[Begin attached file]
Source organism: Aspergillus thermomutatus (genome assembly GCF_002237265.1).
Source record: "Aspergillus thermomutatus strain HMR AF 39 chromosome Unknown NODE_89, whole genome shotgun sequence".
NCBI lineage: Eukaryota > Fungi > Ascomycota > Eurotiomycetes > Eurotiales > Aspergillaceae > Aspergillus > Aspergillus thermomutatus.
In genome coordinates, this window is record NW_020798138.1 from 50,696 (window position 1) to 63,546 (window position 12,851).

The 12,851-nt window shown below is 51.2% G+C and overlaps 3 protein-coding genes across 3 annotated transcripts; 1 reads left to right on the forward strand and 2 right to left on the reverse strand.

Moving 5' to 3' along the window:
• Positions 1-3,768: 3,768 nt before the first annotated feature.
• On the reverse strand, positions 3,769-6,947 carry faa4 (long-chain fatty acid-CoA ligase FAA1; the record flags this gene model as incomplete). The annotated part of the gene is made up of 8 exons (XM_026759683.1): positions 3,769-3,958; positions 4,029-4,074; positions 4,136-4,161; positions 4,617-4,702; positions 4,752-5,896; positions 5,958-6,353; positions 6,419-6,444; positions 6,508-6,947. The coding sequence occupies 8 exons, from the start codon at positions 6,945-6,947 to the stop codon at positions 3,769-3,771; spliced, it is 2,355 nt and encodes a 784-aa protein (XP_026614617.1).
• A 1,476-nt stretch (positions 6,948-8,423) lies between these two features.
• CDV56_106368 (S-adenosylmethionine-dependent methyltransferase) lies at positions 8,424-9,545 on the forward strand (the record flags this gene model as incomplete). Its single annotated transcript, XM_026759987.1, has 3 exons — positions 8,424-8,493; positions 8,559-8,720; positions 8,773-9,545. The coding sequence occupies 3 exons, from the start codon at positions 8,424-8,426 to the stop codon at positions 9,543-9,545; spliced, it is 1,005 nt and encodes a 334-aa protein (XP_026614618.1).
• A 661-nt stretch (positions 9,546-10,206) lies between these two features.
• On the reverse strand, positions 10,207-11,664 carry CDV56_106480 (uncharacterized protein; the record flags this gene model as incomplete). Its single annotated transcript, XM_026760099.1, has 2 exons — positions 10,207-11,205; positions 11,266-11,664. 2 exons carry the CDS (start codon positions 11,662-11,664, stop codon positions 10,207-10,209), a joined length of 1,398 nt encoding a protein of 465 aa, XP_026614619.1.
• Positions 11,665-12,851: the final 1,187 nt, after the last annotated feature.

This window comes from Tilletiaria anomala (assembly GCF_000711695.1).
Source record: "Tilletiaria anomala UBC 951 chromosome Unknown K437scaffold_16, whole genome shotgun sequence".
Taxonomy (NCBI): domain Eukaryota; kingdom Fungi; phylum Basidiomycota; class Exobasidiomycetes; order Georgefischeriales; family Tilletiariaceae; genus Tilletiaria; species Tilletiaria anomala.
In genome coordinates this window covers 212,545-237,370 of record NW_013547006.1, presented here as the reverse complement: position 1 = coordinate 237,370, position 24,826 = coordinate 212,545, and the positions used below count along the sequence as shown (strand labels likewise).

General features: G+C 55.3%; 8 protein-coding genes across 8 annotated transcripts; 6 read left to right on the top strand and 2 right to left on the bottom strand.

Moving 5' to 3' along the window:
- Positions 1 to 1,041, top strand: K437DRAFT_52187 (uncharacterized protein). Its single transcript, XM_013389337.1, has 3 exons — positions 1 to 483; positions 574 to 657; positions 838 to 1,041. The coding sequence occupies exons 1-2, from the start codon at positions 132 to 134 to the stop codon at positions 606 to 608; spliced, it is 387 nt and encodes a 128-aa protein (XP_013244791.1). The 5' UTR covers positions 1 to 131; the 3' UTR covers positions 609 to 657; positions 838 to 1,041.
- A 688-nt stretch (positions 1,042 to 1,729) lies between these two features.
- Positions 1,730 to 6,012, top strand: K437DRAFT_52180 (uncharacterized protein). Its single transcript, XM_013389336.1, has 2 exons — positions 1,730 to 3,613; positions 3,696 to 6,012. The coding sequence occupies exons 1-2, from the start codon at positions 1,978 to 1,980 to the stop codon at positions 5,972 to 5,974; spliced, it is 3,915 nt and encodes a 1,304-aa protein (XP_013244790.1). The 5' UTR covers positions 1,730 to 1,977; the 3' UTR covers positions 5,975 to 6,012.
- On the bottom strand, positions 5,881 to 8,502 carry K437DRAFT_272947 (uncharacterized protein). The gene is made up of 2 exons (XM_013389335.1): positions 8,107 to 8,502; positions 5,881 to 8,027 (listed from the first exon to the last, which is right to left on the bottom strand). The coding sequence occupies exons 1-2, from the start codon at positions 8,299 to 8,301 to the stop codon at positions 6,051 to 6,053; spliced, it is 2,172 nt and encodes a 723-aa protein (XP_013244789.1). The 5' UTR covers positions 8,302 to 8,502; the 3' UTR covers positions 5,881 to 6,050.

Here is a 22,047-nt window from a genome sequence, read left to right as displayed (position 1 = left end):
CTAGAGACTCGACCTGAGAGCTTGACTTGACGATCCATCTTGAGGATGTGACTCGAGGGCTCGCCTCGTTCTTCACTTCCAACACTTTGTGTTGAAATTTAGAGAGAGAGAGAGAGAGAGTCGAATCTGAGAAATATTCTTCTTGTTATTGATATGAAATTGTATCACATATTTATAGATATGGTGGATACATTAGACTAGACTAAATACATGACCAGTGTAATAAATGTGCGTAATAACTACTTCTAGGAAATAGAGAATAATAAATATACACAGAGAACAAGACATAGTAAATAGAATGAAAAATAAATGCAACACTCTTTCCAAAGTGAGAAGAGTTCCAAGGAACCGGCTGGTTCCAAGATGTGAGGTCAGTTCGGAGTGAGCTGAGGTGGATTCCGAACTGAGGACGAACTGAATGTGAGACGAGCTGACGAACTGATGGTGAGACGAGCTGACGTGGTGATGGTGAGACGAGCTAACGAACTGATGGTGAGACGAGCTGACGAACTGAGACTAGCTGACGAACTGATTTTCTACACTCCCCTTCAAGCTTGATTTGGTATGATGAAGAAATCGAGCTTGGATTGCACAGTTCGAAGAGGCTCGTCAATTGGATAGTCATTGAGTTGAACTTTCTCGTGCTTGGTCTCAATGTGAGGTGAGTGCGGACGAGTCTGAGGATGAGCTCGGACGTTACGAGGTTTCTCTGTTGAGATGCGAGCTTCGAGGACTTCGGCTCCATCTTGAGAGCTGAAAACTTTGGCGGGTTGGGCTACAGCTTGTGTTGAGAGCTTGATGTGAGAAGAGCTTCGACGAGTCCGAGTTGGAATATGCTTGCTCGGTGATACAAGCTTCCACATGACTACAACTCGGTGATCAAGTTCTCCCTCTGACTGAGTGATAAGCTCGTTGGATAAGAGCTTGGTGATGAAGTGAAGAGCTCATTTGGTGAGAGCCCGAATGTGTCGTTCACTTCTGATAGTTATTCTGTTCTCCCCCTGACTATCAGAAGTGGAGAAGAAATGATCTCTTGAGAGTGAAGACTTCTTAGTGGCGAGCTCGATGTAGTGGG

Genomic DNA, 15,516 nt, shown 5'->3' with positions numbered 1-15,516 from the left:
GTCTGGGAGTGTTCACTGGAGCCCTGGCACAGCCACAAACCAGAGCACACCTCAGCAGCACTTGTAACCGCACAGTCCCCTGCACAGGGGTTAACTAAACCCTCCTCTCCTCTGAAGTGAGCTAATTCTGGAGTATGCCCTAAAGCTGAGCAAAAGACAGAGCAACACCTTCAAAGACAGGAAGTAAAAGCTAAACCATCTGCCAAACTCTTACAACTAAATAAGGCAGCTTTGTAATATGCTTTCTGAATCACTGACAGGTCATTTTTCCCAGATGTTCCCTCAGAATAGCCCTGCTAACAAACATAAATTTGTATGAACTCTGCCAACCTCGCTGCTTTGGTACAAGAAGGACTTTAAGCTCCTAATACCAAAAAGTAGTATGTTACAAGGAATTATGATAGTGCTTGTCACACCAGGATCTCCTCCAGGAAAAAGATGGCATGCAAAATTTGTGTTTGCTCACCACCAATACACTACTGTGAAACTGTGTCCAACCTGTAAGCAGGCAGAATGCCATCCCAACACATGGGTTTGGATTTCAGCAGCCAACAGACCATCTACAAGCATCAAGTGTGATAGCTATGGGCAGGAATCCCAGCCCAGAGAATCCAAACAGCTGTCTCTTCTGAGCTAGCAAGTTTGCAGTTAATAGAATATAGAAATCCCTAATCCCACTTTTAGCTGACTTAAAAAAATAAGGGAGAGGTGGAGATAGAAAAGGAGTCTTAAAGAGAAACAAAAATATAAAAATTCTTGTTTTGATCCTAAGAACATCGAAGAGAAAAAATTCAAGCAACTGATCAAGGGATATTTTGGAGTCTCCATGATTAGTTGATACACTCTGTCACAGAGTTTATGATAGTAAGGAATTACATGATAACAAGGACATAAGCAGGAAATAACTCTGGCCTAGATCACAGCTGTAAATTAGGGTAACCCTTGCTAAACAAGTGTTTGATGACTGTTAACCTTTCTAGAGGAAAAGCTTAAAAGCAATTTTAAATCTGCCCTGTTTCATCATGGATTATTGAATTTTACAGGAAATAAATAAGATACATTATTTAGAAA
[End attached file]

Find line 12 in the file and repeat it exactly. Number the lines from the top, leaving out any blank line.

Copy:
• On the reverse strand, positions 10,207-11,664 carry CDV56_106480 (uncharacterized protein; the record flags this gene model as incomplete). Its single annotated transcript, XM_026760099.1, has 2 exons — positions 10,207-11,205; positions 11,266-11,664. 2 exons carry the CDS (start codon positions 11,662-11,664, stop codon positions 10,207-10,209), a joined length of 1,398 nt encoding a protein of 465 aa, XP_026614619.1.